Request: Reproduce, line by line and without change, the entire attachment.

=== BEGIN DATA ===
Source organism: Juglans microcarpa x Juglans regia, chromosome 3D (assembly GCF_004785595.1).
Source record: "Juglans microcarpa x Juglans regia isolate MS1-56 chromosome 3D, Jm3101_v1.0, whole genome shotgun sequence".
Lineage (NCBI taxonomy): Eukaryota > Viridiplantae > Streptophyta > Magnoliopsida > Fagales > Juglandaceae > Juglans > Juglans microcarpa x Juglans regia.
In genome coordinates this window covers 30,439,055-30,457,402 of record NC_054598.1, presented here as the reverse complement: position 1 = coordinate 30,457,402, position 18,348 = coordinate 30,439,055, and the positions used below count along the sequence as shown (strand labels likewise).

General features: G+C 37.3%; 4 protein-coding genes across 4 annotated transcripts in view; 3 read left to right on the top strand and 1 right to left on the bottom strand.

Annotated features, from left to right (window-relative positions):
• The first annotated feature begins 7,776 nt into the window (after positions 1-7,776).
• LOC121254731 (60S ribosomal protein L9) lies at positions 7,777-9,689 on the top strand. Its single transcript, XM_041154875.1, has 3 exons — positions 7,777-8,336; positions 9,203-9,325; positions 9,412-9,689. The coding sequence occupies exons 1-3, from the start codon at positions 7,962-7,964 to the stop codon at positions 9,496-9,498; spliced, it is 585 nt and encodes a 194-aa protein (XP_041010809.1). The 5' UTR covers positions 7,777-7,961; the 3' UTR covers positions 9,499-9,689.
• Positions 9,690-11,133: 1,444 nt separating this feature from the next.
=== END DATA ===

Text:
Source organism: Juglans microcarpa x Juglans regia, chromosome 3D (assembly GCF_004785595.1).
Source record: "Juglans microcarpa x Juglans regia isolate MS1-56 chromosome 3D, Jm3101_v1.0, whole genome shotgun sequence".
Lineage (NCBI taxonomy): Eukaryota > Viridiplantae > Streptophyta > Magnoliopsida > Fagales > Juglandaceae > Juglans > Juglans microcarpa x Juglans regia.
In genome coordinates this window covers 30,439,055-30,457,402 of record NC_054598.1, presented here as the reverse complement: position 1 = coordinate 30,457,402, position 18,348 = coordinate 30,439,055, and the positions used below count along the sequence as shown (strand labels likewise).

General features: G+C 37.3%; 4 protein-coding genes across 4 annotated transcripts in view; 3 read left to right on the top strand and 1 right to left on the bottom strand.

Annotated features, from left to right (window-relative positions):
• The first annotated feature begins 7,776 nt into the window (after positions 1-7,776).
• LOC121254731 (60S ribosomal protein L9) lies at positions 7,777-9,689 on the top strand. Its single transcript, XM_041154875.1, has 3 exons — positions 7,777-8,336; positions 9,203-9,325; positions 9,412-9,689. The coding sequence occupies exons 1-3, from the start codon at positions 7,962-7,964 to the stop codon at positions 9,496-9,498; spliced, it is 585 nt and encodes a 194-aa protein (XP_041010809.1). The 5' UTR covers positions 7,777-7,961; the 3' UTR covers positions 9,499-9,689.
• Positions 9,690-11,133: 1,444 nt separating this feature from the next.